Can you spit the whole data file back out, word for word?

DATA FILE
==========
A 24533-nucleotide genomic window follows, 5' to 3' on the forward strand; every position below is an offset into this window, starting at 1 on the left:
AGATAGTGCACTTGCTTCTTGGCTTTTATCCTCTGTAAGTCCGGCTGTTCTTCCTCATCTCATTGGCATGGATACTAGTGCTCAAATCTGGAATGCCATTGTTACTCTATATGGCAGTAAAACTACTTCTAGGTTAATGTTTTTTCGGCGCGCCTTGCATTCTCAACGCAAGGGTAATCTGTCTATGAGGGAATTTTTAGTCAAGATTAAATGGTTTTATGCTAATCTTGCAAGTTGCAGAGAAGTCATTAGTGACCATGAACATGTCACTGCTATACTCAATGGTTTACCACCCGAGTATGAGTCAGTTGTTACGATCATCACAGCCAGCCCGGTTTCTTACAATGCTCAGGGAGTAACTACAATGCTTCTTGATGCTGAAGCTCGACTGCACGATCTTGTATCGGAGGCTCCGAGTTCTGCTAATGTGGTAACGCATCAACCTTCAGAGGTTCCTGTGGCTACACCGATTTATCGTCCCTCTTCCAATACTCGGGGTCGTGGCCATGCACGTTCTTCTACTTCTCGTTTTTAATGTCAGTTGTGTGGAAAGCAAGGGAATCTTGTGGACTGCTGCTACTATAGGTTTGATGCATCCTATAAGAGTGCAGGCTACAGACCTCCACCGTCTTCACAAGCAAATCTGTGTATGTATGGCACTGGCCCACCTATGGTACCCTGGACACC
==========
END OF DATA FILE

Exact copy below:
A 24533-nucleotide genomic window follows, 5' to 3' on the forward strand; every position below is an offset into this window, starting at 1 on the left:
AGATAGTGCACTTGCTTCTTGGCTTTTATCCTCTGTAAGTCCGGCTGTTCTTCCTCATCTCATTGGCATGGATACTAGTGCTCAAATCTGGAATGCCATTGTTACTCTATATGGCAGTAAAACTACTTCTAGGTTAATGTTTTTTCGGCGCGCCTTGCATTCTCAACGCAAGGGTAATCTGTCTATGAGGGAATTTTTAGTCAAGATTAAATGGTTTTATGCTAATCTTGCAAGTTGCAGAGAAGTCATTAGTGACCATGAACATGTCACTGCTATACTCAATGGTTTACCACCCGAGTATGAGTCAGTTGTTACGATCATCACAGCCAGCCCGGTTTCTTACAATGCTCAGGGAGTAACTACAATGCTTCTTGATGCTGAAGCTCGACTGCACGATCTTGTATCGGAGGCTCCGAGTTCTGCTAATGTGGTAACGCATCAACCTTCAGAGGTTCCTGTGGCTACACCGATTTATCGTCCCTCTTCCAATACTCGGGGTCGTGGCCATGCACGTTCTTCTACTTCTCGTTTTTAATGTCAGTTGTGTGGAAAGCAAGGGAATCTTGTGGACTGCTGCTACTATAGGTTTGATGCATCCTATAAGAGTGCAGGCTACAGACCTCCACCGTCTTCACAAGCAAATCTGTGTATGTATGGCACTGGCCCACCTATGGTACCCTGGACACC